Founding Member Alumni Panel

Four alumni of founding NCAN members joined on the conference plenary stage to share what they learned and their advice for members and students. Victor Ruiz (College Now Greater Cleveland), Jermaine Bromell (Philadelphia Education Fund), Gwen S. Green (ACCESS College Foundation), and Nancy Poon Lue (uAspire) all agreed that their advisor was the most impactful part of participating in a college access program. In addition, they learned confidence, financial aid terminology, and about standardized tests and college visits from their program participation. These four alumni also all still participate in at least one college access program as adults, either as board members, volunteers, or mentors. They stressed that it's important for students to see what "people like me" made it through college and are now successful. When asked to give advice to members, one panelist said that they thank you may not come tomorrow or next year, but advisors and staff should know that students remember their names. When asked what they would tell today's students, the alumni said to believe in yourself, dream big, self-advocate, learn from mistakes, and know that college can transform whole families.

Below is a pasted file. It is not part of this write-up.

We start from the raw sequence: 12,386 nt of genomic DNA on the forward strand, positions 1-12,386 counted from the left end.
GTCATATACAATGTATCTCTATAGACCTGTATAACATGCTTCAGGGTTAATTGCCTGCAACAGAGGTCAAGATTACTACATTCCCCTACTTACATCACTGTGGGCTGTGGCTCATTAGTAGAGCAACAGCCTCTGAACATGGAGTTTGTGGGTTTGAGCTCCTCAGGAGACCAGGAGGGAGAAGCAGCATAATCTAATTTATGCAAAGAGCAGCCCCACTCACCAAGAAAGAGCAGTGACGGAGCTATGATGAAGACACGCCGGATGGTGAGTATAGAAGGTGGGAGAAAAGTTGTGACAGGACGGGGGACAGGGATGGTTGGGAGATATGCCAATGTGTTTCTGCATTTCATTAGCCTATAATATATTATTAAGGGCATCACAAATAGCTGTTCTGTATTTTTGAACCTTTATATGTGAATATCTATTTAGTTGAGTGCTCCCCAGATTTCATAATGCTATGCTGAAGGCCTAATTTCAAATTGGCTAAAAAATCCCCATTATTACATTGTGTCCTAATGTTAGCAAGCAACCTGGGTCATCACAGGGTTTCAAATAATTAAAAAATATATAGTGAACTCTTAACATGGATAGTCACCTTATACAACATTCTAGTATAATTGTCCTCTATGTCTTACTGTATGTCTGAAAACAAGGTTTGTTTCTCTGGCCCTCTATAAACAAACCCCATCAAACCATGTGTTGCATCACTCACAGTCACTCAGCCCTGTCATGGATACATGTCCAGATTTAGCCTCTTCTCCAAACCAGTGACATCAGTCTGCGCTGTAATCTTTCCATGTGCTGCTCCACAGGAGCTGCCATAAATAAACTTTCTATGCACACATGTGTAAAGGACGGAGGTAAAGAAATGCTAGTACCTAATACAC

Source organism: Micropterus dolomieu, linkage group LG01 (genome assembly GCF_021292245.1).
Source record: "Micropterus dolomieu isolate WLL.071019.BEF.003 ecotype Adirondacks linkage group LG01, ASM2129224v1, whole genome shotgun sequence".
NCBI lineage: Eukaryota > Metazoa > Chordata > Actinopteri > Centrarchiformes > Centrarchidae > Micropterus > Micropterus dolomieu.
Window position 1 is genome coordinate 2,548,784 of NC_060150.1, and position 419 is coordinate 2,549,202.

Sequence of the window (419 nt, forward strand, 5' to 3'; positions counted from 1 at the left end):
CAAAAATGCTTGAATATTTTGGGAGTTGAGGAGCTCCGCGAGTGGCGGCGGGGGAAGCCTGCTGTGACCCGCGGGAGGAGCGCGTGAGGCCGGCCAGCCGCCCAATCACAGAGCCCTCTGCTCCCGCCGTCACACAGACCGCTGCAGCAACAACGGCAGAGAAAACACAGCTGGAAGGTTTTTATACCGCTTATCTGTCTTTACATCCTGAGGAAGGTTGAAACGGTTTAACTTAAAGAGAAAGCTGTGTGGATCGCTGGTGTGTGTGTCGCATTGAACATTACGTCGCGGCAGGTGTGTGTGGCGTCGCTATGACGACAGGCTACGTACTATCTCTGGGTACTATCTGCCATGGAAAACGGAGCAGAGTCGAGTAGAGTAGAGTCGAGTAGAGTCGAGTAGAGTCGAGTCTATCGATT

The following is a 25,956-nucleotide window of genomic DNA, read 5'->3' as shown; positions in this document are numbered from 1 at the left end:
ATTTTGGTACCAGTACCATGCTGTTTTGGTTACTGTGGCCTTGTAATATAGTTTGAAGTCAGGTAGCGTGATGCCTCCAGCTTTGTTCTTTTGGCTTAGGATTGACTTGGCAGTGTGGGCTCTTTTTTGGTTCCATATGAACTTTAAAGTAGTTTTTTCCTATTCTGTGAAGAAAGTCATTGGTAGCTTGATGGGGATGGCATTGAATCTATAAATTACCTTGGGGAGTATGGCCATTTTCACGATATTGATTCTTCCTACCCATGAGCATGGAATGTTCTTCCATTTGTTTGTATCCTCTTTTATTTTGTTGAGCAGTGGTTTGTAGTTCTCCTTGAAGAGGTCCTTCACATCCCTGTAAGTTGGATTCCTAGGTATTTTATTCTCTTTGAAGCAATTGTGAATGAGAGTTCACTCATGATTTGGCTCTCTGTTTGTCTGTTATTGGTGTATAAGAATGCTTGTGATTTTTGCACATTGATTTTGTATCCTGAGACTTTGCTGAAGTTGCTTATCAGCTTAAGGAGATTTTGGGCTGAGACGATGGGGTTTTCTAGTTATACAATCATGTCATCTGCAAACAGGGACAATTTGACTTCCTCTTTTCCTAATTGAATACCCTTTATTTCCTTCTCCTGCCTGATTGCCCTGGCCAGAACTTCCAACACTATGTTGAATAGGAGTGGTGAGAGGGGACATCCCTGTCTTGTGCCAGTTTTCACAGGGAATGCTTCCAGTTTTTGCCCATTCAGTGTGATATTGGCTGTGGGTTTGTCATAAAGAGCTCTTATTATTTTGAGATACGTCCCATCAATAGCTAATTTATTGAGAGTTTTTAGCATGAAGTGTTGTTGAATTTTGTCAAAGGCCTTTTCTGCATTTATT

Jamienne S. Studley, Deputy Under Secretary of the US Department of Education

U.S. Department of Education Deputy Under Secretary Jamienne Studley featured on Tuesday morning. Declaring that NCAN is a “trade association of saints,” she noted that “saints are also activists for change.” In that same vein, Deputy Under Secretary Studley declared that “no organization was a more steadfast supporter of, or saw more value in, the college scorecard than NCAN” and its members. Recent policy developments, including the release of the aforementioned college scorecard and the move to prior-prior year FAFSA, will keep the department and the college access field busy in the next year, admitted Studley, but she noted that it will ultimately be worth it. Studley called for grassroots community and state efforts to get policy, nonprofit, and education partners together to collaborate on solutions to problems facing students. She also called on NCAN members’ “next thing” should be getting students and their families to use the tools available to them and to serve more “post-traditional” students.